1. The organization model. Not an army directed from the top. (Although at level of churches, perhaps almost an army directed by the minister.) Decentralized. Local movement centers planning their own actions. Influence, not orders. Also: pre-existing organizations vs. new ones. Importance of pre-existing in these debates is that protest builds upon existing structures, in contrast to "collective behavior" theory which stressed its discontinuity from existing structures.
2. Indigenous perspective. Oppressed people fighting their own battles. Role of the relatively privileged & relatively independent of white control (e.g. ministers, beauticians, morticians).
3. Resource mobilization: how they coordinated action, used networks, got the money and influence they needed.
4. Religion as organizational framework and as source of ideology/consciousness. As sites for learning leadership. Like EP Thompson "unsteepled places of worship" in England. Evans and Boyte "Free Spaces." More generally, the urban environment paradoxically created space with residential segregation.
5. Interplay of spontaneity and planning. Morris stresses planning and organization, and he is right. But notice that spontaneity is there in the story, too. Tallahassee boycott really was spontaneous in its origins: started by students. Two days later, adults stepped in to create organization modeled after MIA. The real story is the interplay. Organization, leadership, planning put people in a position to respond quickly to unexpected events. "Spontaneous" protests in new places modeled after and influenced by protests in other places.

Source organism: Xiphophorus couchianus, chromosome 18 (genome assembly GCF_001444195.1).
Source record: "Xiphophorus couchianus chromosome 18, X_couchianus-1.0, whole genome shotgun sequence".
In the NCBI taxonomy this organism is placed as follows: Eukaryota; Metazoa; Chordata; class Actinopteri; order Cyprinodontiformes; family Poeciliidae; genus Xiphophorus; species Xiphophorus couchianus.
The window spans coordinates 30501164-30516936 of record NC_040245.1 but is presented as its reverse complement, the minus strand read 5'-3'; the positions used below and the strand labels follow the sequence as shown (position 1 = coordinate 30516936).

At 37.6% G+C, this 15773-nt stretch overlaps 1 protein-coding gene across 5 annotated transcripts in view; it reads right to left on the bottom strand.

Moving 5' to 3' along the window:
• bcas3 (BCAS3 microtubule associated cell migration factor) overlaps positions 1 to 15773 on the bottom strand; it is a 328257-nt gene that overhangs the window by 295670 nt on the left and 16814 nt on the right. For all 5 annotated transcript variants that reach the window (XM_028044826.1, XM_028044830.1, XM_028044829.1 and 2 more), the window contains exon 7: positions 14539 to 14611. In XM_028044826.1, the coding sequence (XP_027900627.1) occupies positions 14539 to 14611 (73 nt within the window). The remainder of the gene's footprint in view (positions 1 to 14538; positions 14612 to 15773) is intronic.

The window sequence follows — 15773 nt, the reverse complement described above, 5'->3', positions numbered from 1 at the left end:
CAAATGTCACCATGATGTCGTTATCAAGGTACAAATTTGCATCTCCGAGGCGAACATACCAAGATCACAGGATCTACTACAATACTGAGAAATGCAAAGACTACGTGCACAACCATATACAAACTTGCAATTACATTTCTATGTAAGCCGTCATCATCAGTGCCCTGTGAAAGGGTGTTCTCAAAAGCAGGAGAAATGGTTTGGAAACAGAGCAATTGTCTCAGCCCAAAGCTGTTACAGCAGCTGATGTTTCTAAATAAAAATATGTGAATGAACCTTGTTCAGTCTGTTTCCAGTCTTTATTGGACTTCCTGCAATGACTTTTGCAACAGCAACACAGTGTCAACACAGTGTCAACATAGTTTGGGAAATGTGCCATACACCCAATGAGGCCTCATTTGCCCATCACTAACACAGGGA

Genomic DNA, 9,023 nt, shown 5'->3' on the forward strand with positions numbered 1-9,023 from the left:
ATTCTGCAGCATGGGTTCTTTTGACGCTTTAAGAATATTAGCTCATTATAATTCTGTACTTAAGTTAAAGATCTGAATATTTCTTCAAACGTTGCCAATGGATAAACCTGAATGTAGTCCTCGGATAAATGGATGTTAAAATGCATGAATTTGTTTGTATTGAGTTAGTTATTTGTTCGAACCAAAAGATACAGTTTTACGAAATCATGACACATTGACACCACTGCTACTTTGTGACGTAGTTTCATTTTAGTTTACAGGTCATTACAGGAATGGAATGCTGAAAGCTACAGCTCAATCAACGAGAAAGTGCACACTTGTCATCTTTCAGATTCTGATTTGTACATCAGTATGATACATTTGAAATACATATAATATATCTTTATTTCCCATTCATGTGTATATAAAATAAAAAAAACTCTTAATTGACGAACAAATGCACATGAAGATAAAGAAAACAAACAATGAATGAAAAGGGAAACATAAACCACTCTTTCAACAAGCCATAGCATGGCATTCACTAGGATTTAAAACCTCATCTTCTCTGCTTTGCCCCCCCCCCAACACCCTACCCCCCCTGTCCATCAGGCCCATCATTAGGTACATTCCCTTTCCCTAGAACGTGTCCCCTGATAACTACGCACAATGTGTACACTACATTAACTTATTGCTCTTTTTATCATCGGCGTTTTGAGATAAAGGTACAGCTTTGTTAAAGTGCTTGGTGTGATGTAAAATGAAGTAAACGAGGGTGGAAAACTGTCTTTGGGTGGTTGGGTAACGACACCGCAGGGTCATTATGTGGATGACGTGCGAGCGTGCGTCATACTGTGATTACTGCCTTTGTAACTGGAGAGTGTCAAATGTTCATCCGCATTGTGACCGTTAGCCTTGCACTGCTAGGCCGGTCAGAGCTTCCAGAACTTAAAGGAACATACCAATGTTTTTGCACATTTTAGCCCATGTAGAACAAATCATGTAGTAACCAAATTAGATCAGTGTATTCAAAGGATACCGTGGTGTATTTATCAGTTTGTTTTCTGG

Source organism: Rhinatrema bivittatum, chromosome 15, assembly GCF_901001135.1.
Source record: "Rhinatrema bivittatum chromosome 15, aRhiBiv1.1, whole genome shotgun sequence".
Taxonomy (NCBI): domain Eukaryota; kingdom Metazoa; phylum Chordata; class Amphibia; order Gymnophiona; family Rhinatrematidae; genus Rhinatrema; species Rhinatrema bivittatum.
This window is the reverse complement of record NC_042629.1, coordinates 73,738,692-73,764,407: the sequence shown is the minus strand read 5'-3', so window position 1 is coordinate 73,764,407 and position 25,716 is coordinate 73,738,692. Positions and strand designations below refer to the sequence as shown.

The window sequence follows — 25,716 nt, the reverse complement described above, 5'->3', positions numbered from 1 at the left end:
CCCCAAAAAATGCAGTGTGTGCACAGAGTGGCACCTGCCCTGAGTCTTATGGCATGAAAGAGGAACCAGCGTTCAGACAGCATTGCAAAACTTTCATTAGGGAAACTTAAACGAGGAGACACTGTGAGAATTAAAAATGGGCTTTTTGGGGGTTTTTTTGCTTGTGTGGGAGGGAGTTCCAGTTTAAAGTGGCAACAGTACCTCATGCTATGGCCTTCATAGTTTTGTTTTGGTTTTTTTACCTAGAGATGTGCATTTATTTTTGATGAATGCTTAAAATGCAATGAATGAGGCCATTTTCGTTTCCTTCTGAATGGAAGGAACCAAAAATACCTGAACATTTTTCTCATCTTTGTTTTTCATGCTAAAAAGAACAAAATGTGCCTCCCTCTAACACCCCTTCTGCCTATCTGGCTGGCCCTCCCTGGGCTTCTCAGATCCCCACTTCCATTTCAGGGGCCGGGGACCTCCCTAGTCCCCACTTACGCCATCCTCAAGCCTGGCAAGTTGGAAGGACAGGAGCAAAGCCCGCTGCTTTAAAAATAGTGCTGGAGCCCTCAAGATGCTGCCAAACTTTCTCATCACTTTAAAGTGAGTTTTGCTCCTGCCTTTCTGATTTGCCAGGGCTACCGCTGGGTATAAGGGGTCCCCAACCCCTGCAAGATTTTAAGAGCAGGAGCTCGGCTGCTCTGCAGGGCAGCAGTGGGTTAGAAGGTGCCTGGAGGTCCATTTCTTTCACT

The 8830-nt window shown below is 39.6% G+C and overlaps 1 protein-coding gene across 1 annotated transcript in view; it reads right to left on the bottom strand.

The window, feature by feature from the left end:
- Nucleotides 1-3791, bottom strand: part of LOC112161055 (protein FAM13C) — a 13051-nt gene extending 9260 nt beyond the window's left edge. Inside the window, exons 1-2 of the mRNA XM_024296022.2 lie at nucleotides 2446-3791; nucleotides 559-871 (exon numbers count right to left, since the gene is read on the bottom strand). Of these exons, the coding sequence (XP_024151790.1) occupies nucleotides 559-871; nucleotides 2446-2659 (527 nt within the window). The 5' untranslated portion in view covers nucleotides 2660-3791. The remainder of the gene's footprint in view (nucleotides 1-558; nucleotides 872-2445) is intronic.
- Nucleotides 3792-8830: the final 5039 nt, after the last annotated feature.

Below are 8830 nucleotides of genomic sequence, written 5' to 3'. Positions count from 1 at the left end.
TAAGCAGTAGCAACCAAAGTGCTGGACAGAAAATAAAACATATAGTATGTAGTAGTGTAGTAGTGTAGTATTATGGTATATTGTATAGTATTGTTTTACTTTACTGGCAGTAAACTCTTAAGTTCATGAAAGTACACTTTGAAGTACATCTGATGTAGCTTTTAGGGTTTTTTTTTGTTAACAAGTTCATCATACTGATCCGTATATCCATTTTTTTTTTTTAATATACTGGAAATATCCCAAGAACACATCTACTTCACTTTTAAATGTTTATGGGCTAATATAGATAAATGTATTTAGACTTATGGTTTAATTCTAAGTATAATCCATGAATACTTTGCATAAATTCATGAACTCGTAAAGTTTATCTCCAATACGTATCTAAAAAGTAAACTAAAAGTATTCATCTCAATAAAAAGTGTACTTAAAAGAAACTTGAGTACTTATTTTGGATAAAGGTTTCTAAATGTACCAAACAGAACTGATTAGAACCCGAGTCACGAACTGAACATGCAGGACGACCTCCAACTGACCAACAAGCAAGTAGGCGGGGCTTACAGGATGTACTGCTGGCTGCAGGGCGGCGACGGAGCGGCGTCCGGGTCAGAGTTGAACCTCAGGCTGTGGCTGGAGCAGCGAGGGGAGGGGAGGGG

6. Charismatic leadership. Charisma as something you learn. Oratorical skills; practice. (Recall Jesse Jackson? Same tradition.) Links with, service to the masses.
7. Political/economic context. Urbanization and industrialization. But more. International community; disgrace of segregation. Political impact of urban blacks, especially in the north; votes. Party realignment. Vulnerability of white businesses to economic disruption.
8. consciousness raising. teaching of nonviolence, but also teaching of bravery, freedom. inspiration through sermons, music. shift, reinterpretation of cultural content of important institutions.
9. Repression. NAACP repressed after 1954. Banned. People fired from their jobs. Threats of loss of employment against adults. Creates importance of students, free professionals in the movement.
10. Organizational in-fighting. Always present.
11. Funding. Where the money comes from always matters. Oberschall & others said it came from northern white liberals. Morris shows it came from northern blacks.
12. Are movements by the oppressed different from movements by the relatively privileged? How? "Internalized oppression." Limited resources. Overt repression by dominants.
13. Methods. Detailed qualitative case study focused on how things got done